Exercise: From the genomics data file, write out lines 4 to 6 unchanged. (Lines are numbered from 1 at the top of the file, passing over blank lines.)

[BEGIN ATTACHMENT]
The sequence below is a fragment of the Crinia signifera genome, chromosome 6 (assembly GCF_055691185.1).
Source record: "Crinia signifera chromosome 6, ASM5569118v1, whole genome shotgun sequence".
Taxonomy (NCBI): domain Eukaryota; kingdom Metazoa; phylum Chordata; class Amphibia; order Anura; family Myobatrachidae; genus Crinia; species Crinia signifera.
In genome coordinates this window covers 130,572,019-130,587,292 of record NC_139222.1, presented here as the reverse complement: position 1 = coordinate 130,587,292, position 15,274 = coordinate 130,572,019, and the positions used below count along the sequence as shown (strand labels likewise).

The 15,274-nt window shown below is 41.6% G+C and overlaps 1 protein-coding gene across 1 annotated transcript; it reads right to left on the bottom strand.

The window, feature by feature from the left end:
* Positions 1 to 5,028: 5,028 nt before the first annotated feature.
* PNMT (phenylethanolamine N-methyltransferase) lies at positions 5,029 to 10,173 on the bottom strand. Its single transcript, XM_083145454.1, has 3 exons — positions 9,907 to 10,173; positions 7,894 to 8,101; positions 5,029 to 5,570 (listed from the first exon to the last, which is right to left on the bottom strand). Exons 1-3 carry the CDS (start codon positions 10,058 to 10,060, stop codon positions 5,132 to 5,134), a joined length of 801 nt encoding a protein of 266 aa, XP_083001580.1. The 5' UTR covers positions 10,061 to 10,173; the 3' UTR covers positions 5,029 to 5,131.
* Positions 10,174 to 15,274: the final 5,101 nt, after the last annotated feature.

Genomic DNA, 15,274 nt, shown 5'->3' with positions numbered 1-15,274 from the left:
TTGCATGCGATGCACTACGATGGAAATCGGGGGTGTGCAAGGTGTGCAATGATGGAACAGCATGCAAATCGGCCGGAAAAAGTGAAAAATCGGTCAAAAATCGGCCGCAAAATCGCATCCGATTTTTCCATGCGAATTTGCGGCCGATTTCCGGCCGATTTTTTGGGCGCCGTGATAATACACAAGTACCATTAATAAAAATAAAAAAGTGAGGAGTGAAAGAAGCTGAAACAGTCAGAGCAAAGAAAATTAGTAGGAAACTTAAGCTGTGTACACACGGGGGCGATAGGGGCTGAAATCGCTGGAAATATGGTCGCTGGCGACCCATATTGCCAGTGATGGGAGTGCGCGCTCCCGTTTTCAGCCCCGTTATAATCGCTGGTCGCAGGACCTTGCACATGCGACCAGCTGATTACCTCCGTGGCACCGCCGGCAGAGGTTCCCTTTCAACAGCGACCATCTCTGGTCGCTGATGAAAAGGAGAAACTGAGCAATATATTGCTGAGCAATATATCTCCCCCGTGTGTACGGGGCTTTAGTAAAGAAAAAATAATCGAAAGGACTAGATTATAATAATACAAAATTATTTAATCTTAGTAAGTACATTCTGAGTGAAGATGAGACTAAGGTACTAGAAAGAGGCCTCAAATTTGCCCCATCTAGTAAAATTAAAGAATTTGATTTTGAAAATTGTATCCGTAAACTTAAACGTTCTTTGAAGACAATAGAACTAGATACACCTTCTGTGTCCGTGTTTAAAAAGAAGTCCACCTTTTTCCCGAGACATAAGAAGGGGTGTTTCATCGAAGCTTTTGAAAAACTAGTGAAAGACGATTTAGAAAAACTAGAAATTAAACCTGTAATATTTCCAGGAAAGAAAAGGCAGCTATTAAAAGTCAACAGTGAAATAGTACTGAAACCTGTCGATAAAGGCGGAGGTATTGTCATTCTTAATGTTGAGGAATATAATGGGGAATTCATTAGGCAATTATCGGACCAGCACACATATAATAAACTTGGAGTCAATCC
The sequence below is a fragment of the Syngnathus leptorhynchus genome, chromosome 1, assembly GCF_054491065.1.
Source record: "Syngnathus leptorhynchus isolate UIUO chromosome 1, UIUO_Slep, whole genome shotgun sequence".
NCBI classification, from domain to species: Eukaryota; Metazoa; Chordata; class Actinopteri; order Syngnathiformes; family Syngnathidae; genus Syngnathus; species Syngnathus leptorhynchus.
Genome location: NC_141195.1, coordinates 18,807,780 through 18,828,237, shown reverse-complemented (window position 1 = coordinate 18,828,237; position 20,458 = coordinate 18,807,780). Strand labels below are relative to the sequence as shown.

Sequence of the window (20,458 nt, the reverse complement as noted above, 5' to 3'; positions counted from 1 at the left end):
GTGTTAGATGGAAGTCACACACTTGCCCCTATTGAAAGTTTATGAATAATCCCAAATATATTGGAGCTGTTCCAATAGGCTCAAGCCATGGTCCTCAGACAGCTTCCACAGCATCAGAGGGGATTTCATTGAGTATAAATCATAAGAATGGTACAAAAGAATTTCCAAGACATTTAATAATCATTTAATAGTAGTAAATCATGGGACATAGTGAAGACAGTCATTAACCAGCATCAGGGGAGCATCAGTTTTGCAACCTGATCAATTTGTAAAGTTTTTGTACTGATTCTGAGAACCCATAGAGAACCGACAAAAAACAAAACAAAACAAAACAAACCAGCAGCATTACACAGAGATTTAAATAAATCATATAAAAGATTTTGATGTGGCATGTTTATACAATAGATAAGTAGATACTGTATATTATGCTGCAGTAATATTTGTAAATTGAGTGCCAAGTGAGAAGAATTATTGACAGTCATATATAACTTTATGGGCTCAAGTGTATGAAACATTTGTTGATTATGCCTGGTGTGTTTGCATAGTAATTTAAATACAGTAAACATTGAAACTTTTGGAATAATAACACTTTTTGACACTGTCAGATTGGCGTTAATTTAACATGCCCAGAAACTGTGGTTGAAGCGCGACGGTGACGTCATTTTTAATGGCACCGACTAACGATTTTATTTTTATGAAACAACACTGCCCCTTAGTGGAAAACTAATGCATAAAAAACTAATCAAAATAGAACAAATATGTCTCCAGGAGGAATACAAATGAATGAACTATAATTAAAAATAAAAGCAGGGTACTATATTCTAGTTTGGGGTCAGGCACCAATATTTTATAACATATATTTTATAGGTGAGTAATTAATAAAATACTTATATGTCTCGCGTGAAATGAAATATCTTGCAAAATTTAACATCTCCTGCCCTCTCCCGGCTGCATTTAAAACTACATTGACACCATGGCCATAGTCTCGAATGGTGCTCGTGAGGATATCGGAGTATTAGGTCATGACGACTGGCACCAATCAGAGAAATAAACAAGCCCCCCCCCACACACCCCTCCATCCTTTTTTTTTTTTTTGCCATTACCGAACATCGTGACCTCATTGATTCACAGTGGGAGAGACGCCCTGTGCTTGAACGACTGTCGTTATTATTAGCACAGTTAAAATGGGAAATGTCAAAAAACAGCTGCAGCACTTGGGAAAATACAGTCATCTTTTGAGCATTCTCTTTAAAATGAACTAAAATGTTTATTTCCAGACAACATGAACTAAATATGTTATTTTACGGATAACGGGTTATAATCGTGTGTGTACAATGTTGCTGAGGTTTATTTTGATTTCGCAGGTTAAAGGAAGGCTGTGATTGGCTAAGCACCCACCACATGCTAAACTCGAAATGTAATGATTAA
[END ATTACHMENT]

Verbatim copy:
In genome coordinates this window covers 130,572,019-130,587,292 of record NC_139222.1, presented here as the reverse complement: position 1 = coordinate 130,587,292, position 15,274 = coordinate 130,572,019, and the positions used below count along the sequence as shown (strand labels likewise).

The 15,274-nt window shown below is 41.6% G+C and overlaps 1 protein-coding gene across 1 annotated transcript; it reads right to left on the bottom strand.

The window, feature by feature from the left end: